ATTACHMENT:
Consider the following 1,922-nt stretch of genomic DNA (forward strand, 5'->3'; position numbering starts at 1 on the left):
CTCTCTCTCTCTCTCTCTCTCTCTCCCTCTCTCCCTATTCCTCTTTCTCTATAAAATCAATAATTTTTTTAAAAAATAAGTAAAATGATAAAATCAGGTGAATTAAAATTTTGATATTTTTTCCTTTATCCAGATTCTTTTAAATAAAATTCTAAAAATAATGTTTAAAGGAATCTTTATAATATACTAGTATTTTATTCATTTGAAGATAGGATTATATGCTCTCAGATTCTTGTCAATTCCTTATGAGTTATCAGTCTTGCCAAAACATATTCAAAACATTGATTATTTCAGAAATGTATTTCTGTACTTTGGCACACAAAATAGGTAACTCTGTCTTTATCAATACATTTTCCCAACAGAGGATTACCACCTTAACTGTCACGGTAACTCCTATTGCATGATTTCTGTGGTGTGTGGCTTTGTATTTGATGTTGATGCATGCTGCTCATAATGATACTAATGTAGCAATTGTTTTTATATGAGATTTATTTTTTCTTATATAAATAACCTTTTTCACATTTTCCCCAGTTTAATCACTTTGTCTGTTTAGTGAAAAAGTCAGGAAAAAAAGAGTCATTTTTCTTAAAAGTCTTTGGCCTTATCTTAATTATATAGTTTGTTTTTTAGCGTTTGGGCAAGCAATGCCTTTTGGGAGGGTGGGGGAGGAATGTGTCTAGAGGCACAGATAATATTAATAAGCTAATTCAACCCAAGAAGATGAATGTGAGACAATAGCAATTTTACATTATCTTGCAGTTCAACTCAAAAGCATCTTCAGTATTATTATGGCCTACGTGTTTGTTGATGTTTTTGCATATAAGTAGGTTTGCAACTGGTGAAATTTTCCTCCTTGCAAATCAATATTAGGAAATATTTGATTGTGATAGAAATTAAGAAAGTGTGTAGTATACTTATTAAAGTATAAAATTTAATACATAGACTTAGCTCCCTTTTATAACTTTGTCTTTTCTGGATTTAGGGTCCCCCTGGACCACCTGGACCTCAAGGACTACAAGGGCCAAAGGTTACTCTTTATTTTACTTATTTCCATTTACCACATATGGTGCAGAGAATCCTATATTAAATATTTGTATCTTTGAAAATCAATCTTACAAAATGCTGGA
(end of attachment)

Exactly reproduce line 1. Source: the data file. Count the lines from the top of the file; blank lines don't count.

Consider the following 1,922-nt stretch of genomic DNA (forward strand, 5'->3'; position numbering starts at 1 on the left):